FAST’s run-time advantage becomes more marked as the amount of data increases. Analyzing 6 months of seismometer data would take FAST a couple of days. Autocorrelating the same data would eat up about 20 years.

The Dust Devil is in the Details

Elsewhere, an international team has figured out how to use seismometer data to identify and track dust devils, the swirling vortices that seem to come out of nowhere to lift sand and debris into a wild dance. They look like small tornadoes, but they are, in fact, a sort of anti-tornado. Tornadoes draw their energy from a storm system, and are usually associated with thunder, clouds, and rain. Dust devils are born from hot air rising from the surface, in weather that is clear, blazing, and dry.

But, like tornadoes, dust devils form around a core of low pressure. And, in addition to sucking in surrounding air to make a spinning funnel, the reduction in air pressure also reduces the load on the ground beneath. The ground responds by rising up, creating a detectable tilt that extends out beyond the wall of the vortex.

A group of researchers (from Johns Hopkins University Applied Physics Lab in Laurel, Md., the Jet Propulsion Laboratory in Pasadena, Calif., the Institut Supérieur de l'Aéronautique et de l'Espace in Toulouse, France, and the Institut de Physique du Globe de Paris) found that the 1 to 2 millibar pressure drop in typical a 5-meter-diameter dust devil would reduce downward force on the ground by the equivalent of 810 kilograms (just a little less than the curb weight of a Mitsubishi Mirage , cited by Motor Trend as perhaps the lightest vehicle now sold in the U.S.).  The pressure drop for a really big dust devil, on the other hand, could amount to some 300 tons. Their work is reported in Bulletin of the Seismological Society of America (with open access on arXiv).

In an experiment on a dry lake bed in the California desert (on a site operated by JPL and “within sight of the 70-meter Deep Space Network antenna”), Ralph Lorenz of Johns Hopkins and his collaborators confirmed their calculations using a network of eight pressure loggers set up along the 60-meter arms of a cross centered on an existing seismic station. They matched the seismic and barometric data, and found that the seismograph did indeed record the earth tilting up toward the center of a dust devil. The degree of tilt, moreover, corresponded to the size and distance of the vortex…and the seismograph traces of acceleration in the north-south and east-west directions showed the direction of the wind’s closest approach to the center of the cross.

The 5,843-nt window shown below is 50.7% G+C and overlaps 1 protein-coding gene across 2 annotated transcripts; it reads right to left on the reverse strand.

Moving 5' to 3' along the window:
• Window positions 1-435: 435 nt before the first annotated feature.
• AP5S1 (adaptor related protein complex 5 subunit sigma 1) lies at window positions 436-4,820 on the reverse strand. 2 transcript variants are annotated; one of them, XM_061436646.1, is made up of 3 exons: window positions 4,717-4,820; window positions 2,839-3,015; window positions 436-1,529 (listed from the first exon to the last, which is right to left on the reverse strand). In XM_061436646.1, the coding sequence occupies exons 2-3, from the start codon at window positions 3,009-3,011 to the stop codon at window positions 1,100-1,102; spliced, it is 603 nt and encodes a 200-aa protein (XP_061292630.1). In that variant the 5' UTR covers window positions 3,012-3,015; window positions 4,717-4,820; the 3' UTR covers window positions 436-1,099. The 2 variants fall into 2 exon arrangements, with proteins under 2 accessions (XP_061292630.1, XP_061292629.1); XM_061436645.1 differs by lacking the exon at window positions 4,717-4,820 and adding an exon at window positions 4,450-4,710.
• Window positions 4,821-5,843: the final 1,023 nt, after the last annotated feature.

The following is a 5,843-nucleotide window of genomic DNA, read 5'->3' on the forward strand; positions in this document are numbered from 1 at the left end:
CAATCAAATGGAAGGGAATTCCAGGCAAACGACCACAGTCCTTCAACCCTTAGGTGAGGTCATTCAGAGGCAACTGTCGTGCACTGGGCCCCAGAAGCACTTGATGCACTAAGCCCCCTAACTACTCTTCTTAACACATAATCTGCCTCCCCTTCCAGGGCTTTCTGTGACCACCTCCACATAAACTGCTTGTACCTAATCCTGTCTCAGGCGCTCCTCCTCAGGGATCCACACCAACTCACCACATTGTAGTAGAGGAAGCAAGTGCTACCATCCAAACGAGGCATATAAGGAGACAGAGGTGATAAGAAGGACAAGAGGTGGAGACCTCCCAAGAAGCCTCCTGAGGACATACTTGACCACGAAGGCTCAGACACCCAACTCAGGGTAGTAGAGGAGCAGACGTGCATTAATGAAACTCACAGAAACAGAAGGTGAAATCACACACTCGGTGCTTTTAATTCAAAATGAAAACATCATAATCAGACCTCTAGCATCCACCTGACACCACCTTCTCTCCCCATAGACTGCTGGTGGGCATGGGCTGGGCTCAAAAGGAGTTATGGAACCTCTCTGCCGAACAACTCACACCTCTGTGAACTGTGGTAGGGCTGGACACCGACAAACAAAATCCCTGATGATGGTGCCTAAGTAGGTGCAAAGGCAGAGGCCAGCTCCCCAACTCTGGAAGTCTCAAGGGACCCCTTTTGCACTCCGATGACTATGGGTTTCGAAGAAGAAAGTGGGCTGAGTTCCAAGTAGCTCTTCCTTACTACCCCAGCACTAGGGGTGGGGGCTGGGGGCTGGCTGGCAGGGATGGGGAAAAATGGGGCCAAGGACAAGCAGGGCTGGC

The objective of this research is not so much directed at happenings on Earth, but those on Mars, where dust devils are can often be seen crossing the red deserts in caravans. (See Lorentz’s blog post on Martian dust devils on the Planetary Society website.) In Mars’s rarer atmosphere, a 0.1-millibar pressure drop in a 15-meter-wide dust devil would produce about the same Mitsubishi Mirage-sized decrease in ground force as a typical California devil. Thirty meters away, the ground would tilt by about 5 x 10-9 radians, enough to register on the seismometers planned for NASA’s Mars InSight (Interior Exploration using Seismic Investigations, Geodesy and Heat Transport) mission, scheduled to launch in March 2016.


Camera That Tracks Hidden Moving Objects Could Aid Rescue Missions and Avoid Vehicle Collisions

A new camera system can locate objects hidden around a corner and track their movements with centimeter precision. The camera, which captures images outside its field of view in real time—which is no mean feat—could be used to look for survivors in search-and-rescue scenarios and in vehicle collision avoidance systems.

Cameras that can see stationary objects through walls mostly rely on radar-based imaging technology. But radar systems are typically big, expensive, low-resolution and limited to short distances.

So researchers have switched to other parts of the spectrum. Earlier this year, an MIT team reported a low-cost, high-resolution camera that uses low-power microwaves to create 3-D images of objects hidden behind walls. Optical techniques based on lidar (laser illuminated detection and ranging) have also been used to image hidden objects. But both the microwave and lidar techniques take an hour or more. “That’s not going to work if you want to know whether a car is coming around the corner,” says Genevieve Gariepy, a physics doctoral student at Heriot-Watt University in Edinburgh, UK.